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Harrison Ford Fights Nazis in 'Force 10 From Navarone,' 'Hanover Street'
Young Harrison Ford played a military pilot for directors Guy Hamilton and Peter Hyams, opposite Robert Shaw and Lesley-Anne Down.
Now Streaming: Harrison Ford began flight training in the 1960s when he was living in Wisconsin, where he attended college, but he couldn't afford to continue the lessons. After he moved to California, began his acting career, and eventually made a mark as smuggler and starship pilot Han Solo in Star Wars (1977), Ford played non-starship pilots in two succeeding films, Force 10 From Navarone (1978) and Hanover Street (1979).
Both films are set during World War II. Inspired by Indiana Jones and the Dial of Destiny and its lengthy opening sequence, set in World War II -- specifically, in 1944, a few years after the events in Indiana Jones and the Last Crusade (1989) -- and seeing that both are available to streaming on Prime Video, I settled in to watch what Harrison Ford was doing when I wasn't paying attention.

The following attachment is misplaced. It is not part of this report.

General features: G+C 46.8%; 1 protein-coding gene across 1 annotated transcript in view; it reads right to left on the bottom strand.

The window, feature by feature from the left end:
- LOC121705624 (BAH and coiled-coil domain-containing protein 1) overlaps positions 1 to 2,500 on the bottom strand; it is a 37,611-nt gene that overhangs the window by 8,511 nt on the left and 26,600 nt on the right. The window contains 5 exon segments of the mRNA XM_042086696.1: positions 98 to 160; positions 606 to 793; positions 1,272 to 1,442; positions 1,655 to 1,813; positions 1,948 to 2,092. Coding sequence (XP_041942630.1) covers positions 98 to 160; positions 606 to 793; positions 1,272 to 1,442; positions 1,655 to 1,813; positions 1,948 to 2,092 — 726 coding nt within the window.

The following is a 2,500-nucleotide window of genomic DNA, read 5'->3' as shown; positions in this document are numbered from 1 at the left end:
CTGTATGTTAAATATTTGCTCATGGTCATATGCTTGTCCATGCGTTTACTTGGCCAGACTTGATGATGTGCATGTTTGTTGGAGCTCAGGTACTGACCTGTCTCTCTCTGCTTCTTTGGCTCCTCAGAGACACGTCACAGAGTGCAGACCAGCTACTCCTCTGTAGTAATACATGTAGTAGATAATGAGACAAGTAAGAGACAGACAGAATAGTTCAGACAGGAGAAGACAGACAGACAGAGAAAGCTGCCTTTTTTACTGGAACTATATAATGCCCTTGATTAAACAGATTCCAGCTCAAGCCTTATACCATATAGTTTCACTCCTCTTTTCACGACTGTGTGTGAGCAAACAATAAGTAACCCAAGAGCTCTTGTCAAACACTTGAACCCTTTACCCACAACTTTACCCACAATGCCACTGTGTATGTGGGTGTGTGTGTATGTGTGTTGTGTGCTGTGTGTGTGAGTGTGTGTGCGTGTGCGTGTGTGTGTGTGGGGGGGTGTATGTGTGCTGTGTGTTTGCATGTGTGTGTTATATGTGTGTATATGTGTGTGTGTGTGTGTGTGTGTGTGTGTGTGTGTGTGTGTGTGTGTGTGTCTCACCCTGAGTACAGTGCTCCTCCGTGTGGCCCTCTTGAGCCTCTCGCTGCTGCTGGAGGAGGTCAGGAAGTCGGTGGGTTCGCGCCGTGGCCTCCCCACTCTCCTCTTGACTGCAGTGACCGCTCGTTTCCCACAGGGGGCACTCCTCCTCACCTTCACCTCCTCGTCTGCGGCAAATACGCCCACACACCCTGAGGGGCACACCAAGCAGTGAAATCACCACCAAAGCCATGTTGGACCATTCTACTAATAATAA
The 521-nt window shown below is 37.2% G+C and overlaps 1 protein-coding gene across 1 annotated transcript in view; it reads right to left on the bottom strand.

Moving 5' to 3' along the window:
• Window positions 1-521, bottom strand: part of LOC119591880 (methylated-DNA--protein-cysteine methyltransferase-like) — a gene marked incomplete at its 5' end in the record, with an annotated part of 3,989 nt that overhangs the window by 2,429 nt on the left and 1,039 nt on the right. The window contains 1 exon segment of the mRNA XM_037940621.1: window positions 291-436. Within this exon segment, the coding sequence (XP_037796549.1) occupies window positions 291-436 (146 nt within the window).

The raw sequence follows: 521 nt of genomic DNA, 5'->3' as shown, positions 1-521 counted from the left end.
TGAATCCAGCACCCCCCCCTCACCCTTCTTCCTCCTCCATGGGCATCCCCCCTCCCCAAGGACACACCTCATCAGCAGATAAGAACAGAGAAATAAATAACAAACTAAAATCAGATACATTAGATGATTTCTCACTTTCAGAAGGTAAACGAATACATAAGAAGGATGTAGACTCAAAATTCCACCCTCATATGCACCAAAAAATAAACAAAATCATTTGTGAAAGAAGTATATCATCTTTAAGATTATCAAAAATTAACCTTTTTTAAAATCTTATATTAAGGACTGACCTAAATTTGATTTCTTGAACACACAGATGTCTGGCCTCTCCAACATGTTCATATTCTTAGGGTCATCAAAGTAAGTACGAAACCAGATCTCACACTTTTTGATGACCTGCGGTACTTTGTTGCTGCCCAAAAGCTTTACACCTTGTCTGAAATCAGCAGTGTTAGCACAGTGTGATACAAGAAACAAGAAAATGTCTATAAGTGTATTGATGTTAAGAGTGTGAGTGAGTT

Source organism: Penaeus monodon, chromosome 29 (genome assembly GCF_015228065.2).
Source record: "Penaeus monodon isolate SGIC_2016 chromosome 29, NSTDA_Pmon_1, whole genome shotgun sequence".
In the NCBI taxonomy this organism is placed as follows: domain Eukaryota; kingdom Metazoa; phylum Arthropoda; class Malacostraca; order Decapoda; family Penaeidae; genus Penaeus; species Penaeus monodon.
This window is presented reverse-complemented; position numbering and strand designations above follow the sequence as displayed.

First published in 1968, Alistair MacLean's novel Force 10 From Navarone, was a sequel to MacLean's novel The Guns of Navarone, first published in 1957 and adapted into a film released in 1961. MacLean wrote lean, popular novels that were enjoyable to read; he was Scottish and pragmatic, it appears, since his sequel novel followed the events and characters in the film, not necessarily his original novel.
Directed by Guy Hamilton, Force 10 From Navarone begins with footage from The Guns of Navarone, with Robert Shaw and Edward Fox pictured at the end as British commandos Major Mallory and Sergeant Miller, roles originally played by Gregory Peck and David Niven. The two are assigned a mission to find and kill Nicolai, a German spy who has infiltrated the Yugoslavian partisans. To get there, they must hitch a ride with U.S. Army Ranger Lt. Colonel Barnsby (Harrison Ford) and his men, who have their own secret mission in Yugoslavia.